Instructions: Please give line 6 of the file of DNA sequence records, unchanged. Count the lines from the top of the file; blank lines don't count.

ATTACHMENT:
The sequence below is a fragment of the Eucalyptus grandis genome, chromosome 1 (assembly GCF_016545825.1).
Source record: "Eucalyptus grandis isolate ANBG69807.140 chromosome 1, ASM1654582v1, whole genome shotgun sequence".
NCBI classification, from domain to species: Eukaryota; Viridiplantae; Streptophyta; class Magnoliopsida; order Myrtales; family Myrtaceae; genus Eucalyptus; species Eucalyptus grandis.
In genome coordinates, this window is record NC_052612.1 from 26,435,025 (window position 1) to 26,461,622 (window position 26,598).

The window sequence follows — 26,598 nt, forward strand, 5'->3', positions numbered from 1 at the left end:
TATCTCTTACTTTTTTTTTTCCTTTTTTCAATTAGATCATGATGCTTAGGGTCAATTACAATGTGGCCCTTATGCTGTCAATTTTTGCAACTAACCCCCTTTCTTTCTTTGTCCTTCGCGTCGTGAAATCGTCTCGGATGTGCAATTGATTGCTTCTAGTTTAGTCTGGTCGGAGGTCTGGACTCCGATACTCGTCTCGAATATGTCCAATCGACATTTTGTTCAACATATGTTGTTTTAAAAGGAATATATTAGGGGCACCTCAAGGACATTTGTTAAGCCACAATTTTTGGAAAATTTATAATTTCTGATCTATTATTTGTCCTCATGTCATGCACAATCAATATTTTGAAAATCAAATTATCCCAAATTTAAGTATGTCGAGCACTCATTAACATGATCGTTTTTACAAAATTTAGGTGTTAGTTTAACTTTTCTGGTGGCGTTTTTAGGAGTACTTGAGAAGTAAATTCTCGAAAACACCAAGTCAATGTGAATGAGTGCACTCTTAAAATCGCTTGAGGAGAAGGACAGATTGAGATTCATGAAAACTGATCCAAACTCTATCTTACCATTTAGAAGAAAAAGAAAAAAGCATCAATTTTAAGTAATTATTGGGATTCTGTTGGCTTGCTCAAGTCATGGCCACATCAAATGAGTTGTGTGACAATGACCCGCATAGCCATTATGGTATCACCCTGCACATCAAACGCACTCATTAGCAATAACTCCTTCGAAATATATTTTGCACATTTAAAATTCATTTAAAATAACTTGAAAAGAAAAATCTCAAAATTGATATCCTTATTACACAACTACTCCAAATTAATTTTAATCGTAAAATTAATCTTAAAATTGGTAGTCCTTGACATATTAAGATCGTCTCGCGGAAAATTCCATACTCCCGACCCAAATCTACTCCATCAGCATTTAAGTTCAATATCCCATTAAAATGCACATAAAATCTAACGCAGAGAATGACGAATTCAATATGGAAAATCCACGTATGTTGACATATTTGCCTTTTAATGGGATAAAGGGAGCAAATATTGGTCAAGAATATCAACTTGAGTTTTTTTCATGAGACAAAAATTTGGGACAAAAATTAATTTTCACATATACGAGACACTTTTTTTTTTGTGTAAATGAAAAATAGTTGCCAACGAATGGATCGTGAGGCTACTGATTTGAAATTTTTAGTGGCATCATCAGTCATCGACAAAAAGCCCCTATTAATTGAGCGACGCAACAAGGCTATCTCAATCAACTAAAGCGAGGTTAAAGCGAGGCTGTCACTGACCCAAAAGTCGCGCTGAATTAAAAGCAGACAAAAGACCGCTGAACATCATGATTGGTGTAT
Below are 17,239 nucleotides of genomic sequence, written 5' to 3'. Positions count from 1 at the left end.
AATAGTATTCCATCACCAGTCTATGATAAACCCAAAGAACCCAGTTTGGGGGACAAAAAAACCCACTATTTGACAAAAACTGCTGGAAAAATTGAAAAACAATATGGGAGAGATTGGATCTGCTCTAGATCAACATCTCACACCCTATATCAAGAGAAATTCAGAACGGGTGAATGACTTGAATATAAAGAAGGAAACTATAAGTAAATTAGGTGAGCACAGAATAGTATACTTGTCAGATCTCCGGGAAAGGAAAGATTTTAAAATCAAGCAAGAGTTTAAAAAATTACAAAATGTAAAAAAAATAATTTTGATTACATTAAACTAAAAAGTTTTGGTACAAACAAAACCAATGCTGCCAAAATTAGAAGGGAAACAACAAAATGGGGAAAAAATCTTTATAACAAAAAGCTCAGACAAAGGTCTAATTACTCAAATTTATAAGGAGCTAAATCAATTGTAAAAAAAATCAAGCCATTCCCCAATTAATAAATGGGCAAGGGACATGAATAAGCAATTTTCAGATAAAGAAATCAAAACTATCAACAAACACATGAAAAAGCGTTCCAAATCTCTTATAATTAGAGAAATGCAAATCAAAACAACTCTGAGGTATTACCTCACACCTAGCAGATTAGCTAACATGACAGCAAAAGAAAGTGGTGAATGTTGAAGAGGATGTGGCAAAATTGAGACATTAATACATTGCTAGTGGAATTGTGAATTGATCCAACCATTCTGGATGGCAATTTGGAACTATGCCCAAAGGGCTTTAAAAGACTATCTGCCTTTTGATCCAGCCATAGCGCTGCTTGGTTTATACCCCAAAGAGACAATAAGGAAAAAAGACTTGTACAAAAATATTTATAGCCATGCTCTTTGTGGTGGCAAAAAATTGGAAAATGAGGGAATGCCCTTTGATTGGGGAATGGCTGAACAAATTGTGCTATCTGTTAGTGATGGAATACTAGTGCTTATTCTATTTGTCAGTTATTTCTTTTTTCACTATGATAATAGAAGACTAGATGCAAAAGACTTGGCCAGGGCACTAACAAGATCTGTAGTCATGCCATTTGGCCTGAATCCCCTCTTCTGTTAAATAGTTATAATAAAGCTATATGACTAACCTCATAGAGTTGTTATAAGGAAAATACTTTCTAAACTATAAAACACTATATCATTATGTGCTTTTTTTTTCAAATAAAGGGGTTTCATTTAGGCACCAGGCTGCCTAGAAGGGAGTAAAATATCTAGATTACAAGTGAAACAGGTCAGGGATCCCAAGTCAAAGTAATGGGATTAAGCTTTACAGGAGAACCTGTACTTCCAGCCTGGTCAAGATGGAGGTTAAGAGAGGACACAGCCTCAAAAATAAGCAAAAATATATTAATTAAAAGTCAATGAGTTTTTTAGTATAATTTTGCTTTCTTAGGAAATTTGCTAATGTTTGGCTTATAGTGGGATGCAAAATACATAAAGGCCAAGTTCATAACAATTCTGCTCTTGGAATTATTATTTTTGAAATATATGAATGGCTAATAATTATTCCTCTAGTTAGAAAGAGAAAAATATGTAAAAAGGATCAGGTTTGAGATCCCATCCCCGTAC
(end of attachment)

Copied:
TATCTCTTACTTTTTTTTTTCCTTTTTTCAATTAGATCATGATGCTTAGGGTCAATTACAATGTGGCCCTTATGCTGTCAATTTTTGCAACTAACCCCCTTTCTTTCTTTGTCCTTCGCGTCGTGAAATCGTCTCGGATGTGCAATTGATTGCTTCTAGTTTAGTCTGGTCGGAGGTCTGGACTCCGATACTCGTCTCGAATATGTCCAATCGACATTTTGTTCAACATATGTTGTTTTAAAAGGAATATATTAGGGGCACCTCAAGGACATTTGTTAAGCCACAATTTTTGGAAAATTTATAATTTCTGATCTATTATTTGTCCTCATGTCATGCACAATCAATATTTTGAAAATCAAATTATCCCAAATTTAAGTATGTCGAGCACTCATTAACATGATCGTTTTTACAAAATTTAGGTGTTAGTTTAACTTTTCTGGTGGCGTTTTTAGGAGTACTTGAGAAGTAAATTCTCGAAAACACCAAGTCAATGTGAATGAGTGCACTCTTAAAATCGCTTGAGGAGAAGGACAGATTGAGATTCATGAAAACTGATCCAAACTCTATCTTACCATTTAGAAGAAAAAGAAAAAAGCATCAATTTTAAGTAATTATTGGGATTCTGTTGGCTTGCTCAAGTCATGGCCACATCAAATGAGTTGTGTGACAATGACCCGCATAGCCATTATGGTATCACCCTGCACATCAAACGCACTCATTAGCAATAACTCCTTCGAAATATATTTTGCACATTTAAAATTCATTTAAAATAACTTGAAAAGAAAAATCTCAAAATTGATATCCTTATTACACAACTACTCCAAATTAATTTTAATCGTAAAATTAATCTTAAAATTGGTAGTCCTTGACATATTAAGATCGTCTCGCGGAAAATTCCATACTCCCGACCCAAATCTACTCCATCAGCATTTAAGTTCAATATCCCATTAAAATGCACATAAAATCTAACGCAGAGAATGACGAATTCAATATGGAAAATCCACGTATGTTGACATATTTGCCTTTTAATGGGATAAAGGGAGCAAATATTGGTCAAGAATATCAACTTGAGTTTTTTTCATGAGACAAAAATTTGGGACAAAAATTAATTTTCACATATACGAGACACTTTTTTTTTTGTGTAAATGAAAAATAGTTGCCAACGAATGGATCGTGAGGCTACTGATTTGAAATTTTTAGTGGCATCATCAGTCATCGACAAAAAGCCCCTATTAATTGAGCGACGCAACAAGGCTATCTCAATCAACTAAAGCGAGGTTAAAGCGAGGCTGTCACTGACCCAAAAGTCGCGCTGAATTAAAAGCAGACAAAAGACCGCTGAACATCATGATTGGTGTAT